- Why the formula for slope is △ y/ △ x not △ x/ △ y?(15 votes)
- Here are my thoughts...

Slope is a measurement of how steep the line is. The steepness is determined by how fast the line rises/falls. Thus, the predominate measure of importance is the change in Y. If you had △ x/ △ y, then the measurement is more descriptive of how fast the line is moving left/right, which doesn't really describe steepness.(36 votes)

- why would you have to do the close one said it passes throw 0,5 and 4,2 why can't you just do it were it passes throw the x and y(16 votes)
- You can calculate the slope from the x- and y-intercepts. But in this case, we can't tell
*exactly*what the x-intercept is just from looking at the graph - we can only see that it is somewhere between 6 and 7.

In order to accurately calculate the slope, we need to use points where we know the exact value. We know the exact value of every point on the grid where the graph lines intersect. So when the line crosses one of those points, we know the exact coordinates for that point on the line.

For example:

(-4, 8)

(0, 5)

(4, 2)

(8, -1)

Any of these points may be used to calculate the slope, and you should get the same answer no matter which 2 points you use.

Hope this helps!(30 votes)

- How can it be a fraction, because when I put in a number that we used in class, it said that what I put in was wrong. If you guys could explain that concept to me that would be greatly appreciated(16 votes)
- The slope of a line is defined as a fraction: rise over run; or (y2-y1)/(x2-x1). So slope is always a fraction. Even if you get a number like 5 as a slope, you need to change it into 5/1 (fraction form) to understand what it means related to the lines movement.(16 votes)

- This is genuinely so much easier to learn than the way my tutor taught it.(21 votes)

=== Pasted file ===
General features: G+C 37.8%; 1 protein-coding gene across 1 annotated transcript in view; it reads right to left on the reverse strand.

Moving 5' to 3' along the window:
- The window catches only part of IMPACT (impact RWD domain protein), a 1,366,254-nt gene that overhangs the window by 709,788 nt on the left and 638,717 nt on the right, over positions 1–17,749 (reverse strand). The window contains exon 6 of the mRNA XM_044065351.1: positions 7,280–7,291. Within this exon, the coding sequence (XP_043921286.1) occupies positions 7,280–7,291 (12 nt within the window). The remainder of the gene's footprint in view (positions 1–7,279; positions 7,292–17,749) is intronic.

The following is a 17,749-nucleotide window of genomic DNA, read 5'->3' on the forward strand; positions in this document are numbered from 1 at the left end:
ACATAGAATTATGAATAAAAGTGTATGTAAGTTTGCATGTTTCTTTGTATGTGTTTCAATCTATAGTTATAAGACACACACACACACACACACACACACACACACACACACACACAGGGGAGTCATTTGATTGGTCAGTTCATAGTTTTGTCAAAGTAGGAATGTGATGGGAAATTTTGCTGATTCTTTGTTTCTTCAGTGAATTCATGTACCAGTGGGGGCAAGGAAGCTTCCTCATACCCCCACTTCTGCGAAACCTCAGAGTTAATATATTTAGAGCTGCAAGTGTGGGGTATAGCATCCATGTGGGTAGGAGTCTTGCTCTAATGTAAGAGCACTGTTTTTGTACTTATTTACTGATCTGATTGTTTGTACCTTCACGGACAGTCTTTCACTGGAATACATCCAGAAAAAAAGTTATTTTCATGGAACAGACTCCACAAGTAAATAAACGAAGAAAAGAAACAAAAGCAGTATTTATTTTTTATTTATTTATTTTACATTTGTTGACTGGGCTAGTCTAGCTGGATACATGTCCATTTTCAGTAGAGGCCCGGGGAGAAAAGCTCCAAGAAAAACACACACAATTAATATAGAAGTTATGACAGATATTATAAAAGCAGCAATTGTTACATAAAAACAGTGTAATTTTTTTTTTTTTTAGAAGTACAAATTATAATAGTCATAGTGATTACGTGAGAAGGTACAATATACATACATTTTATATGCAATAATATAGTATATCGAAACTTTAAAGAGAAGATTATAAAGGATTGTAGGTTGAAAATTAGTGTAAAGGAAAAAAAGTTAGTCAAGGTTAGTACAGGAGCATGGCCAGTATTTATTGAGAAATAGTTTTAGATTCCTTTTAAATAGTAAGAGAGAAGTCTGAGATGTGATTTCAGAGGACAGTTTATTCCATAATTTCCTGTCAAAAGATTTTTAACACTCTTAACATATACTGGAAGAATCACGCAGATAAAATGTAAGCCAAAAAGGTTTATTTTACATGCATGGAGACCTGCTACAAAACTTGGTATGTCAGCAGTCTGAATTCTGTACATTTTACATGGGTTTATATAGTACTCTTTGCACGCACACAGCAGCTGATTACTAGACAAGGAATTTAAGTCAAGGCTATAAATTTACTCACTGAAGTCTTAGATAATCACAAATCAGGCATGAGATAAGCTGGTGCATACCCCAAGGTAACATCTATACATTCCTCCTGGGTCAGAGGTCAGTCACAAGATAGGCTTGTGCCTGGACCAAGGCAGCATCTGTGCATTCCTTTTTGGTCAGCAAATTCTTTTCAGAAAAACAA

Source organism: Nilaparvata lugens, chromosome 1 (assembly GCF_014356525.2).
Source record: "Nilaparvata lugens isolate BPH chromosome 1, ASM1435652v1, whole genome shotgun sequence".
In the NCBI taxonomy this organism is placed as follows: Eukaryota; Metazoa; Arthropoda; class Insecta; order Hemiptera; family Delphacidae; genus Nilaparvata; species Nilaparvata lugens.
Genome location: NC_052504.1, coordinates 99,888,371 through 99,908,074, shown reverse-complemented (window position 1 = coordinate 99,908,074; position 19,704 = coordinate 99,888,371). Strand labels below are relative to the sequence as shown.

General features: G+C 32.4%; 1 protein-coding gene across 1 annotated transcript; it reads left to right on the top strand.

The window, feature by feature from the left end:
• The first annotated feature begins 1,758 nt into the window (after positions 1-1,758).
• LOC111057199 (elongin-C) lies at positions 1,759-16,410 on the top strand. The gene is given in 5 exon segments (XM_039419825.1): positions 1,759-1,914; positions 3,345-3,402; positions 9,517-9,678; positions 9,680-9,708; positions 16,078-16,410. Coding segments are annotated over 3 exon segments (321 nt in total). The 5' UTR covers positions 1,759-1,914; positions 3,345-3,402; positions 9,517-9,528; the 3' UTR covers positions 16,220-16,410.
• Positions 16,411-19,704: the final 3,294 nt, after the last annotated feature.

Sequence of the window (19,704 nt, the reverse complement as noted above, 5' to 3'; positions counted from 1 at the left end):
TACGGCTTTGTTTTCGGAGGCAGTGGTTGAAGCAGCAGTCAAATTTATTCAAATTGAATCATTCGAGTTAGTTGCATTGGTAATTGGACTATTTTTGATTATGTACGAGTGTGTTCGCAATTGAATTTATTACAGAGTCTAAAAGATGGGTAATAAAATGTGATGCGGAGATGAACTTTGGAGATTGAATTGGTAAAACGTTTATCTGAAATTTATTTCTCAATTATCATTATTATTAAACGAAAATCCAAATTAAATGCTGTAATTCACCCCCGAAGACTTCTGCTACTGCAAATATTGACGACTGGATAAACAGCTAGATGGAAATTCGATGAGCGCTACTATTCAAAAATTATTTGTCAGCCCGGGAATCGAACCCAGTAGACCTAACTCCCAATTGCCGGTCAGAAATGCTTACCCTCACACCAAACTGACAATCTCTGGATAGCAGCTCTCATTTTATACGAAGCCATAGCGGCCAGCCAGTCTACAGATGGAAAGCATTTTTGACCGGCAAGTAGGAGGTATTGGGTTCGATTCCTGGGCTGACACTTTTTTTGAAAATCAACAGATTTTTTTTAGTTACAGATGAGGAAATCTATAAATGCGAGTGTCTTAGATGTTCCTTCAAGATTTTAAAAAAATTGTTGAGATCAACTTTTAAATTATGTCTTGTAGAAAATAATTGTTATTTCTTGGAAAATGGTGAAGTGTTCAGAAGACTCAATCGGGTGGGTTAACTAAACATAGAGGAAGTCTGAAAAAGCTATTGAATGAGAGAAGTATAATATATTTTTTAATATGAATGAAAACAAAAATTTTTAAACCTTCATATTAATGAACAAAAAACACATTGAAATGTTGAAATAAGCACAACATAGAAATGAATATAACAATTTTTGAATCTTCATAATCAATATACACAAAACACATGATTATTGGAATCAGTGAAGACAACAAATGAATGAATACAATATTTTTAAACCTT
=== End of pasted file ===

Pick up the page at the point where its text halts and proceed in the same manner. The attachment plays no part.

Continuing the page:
- thats kinda mean(4 votes)

- how do you graph a linear equation in slope intercept form such as:

y= 1/2 x - 3(10 votes)- Slope-intercept form: y=mx+b where...

m = the slope

b = the y-intercept at the point (0, b)

So, in your equation, your y-intercept = (0, -3).

Start by graphing that point.

Then use the slope to find more points.

Your slope = 1/2. This means from the point (0, -3), go up 1 unit and right 2 units to find the next point. You can repeat this as many times as you want to find points on the line.

Don't forget to actually draw the line.

FYI... Search for the leason on graphing from slope intercept form. There is a search bar at the top of all KA screens.(18 votes)

- I was wondering if you only have lets say, 2 points on a line, and I was wondering if you could solve for the slope, even if thats all you have(8 votes)
- Two points would be enough.

Your points would be (x1, y1) and (x2, y2) then the slope m would be:

m = y1 - y2 / x1 - x2(19 votes)

- I just don't understand.... how do you tell the slope?(11 votes)
- 1 coordinate will be x2,y2.(the 2's and 1's are just to show which coordinate is which not for multipying x)

Another will be x1,y1.

Do y2-y1 Divided by x2-x1.(2 votes)

- This is confusing me?

Any helpp for the last question?(10 votes)- To find the slope first find two points, for example, I chose (1,2) and (4,4). Remember, slope is rise over run, our rise is 2 and run is 3. So, the slope would be 2/3.

HOPE THIS HELPS!(1 vote)